Friday, August 15, 2014

Historical Sew Fortnightly: Walking Frock

The Challenge:  No. 15, The Great Outdoors. 


Fabric: Cotton Corduroy shell, cotton interlining/self linings

Pattern: Instructions from The Costumer's Manifesto, i.e. self drafted.  Posts covering it are here (body), and here (sleeves).  I was inspired partially by the painting Wanderer Above the Sea of Fog, a painting by the German artist Caspar Friedrich.

Wanderer above the Sea of Fog
Year: 1818

Notions: Brass buttons.  Materials were all from stash (corduroy shell, muslin self lining, canvas interlinings)

How historically accurate is it?: The pattern is as accurate as I was able to make, as is the interior construction--I did, however, use a machine for the stitching during construction (the facings, and everything visible from the outside are by hand).  Fabrics, on the other hand are so-so.  The inspiring garment appears to be made of velvet, rather than wool.  There is a extant frock coat (a child's) from a slightly later period, in America, made of cotton.  Someday, I would like to remake the garment or outfit in velvet.  Maybe 50-65% accurate, between the materials and machine construction.

Hours to complete: 48 hours.

First worn:  Not quite yet.

Total cost:  14$ for the buttons.  All fabrics for this project came from my stash.

Notes:  The coat body was relatively simple--just a close fitting draft of a frock coat.  As it is so close fitting, I chose to minimize the number of pockets to just the plait or pleat pockets in back.  I did have issues deciding on an appropriate sleeve cuff style, since it cannot really be seen in the painting.  After a fair amount of looking at examples of frock and tail coats from the time (1815-1820), I ran across this one (image below); it has a separate, lightly flared cuff, which is what I imagine I'm seeing in the painting, and suits my tastes.  The sewn on portion of the cuff does have four working buttons, is faced with the velvet, and interlined with canvas.  The sleeve heads are gathered.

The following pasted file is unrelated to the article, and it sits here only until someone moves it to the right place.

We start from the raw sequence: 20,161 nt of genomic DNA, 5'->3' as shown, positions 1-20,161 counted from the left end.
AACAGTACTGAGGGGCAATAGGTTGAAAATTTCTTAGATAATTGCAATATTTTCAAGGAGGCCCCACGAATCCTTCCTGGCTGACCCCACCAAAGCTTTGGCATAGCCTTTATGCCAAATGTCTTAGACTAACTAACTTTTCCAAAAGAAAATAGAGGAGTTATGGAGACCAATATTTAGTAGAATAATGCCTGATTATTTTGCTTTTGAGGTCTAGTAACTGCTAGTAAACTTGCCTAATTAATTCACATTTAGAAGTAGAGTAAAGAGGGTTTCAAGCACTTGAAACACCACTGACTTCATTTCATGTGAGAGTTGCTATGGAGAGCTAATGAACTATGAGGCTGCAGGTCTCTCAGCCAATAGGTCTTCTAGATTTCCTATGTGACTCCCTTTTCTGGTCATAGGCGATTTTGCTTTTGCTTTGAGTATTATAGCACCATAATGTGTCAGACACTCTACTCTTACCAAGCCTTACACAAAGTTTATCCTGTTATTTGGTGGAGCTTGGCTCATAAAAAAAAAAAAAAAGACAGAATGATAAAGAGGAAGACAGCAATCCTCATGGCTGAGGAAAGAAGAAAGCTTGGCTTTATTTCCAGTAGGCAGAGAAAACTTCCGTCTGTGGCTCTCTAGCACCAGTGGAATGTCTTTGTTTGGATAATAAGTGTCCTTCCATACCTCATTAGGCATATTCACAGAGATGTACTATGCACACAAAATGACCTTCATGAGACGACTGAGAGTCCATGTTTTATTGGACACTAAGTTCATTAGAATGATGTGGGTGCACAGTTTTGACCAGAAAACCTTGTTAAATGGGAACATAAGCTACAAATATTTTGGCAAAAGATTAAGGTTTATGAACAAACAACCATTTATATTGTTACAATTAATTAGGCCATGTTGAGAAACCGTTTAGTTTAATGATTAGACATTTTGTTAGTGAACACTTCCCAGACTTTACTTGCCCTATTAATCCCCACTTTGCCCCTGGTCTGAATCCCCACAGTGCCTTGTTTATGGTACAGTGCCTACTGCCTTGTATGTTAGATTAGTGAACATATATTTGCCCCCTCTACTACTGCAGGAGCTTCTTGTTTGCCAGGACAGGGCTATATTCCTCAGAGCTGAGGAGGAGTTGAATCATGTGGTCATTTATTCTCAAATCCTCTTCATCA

From Here.
The Cuff.  It did take a couple tries--the first one was too long at the outside curve.
As for the collar, I chose a 'M' notch collar mainly for the challenge.  The stand height did end up a bit taller than I would have liked, as in the painting the collar is rather small.  The internal construction is done by hand.

Prick stitching at the stand, and pad stitching on the fall.  The under collar is a navy wool flannel.

The pieces.

Beginning to padstitch the revers.

Little Greta, sleeping on the next piece I need, of course.

Revers fully stitched, with a tensioned piece of fabric helping define the fall line.

I considered adding curved welt pockets to the front skirts, but decided it was pointless--actually putting anything in them would mess with the lines.  However, making it was an educational experience.

Half of a body.

© John Frey, 2014. The Author of this work retains full copyright for this material. Permission is granted to make and distribute verbatim copies of this document for non-commercial private research or educational purposes provided the copyright notice and this permission notice are preserved on all copies.  Photographs of my work may not be duplicated.


  1. The fit looks great, can't believe it's a self-drafted pattern!?! Tailoring like this is a fine art, I am so impressed with the pad stitching. I hope you get a lot of wear out of this one! Also, what is going on in that Picot painting...

    1. Thank you. There is still so much to learn. For some reason I really enjoy pad stitching--it's relaxing, and there's something about permanently shaping fabric, just with stitch tension.
      I'm not sure--probably a variety of symbolism that I have no knowledge of. It's the Portrait of Nicholas­ Pierre Tiolier, if that helps...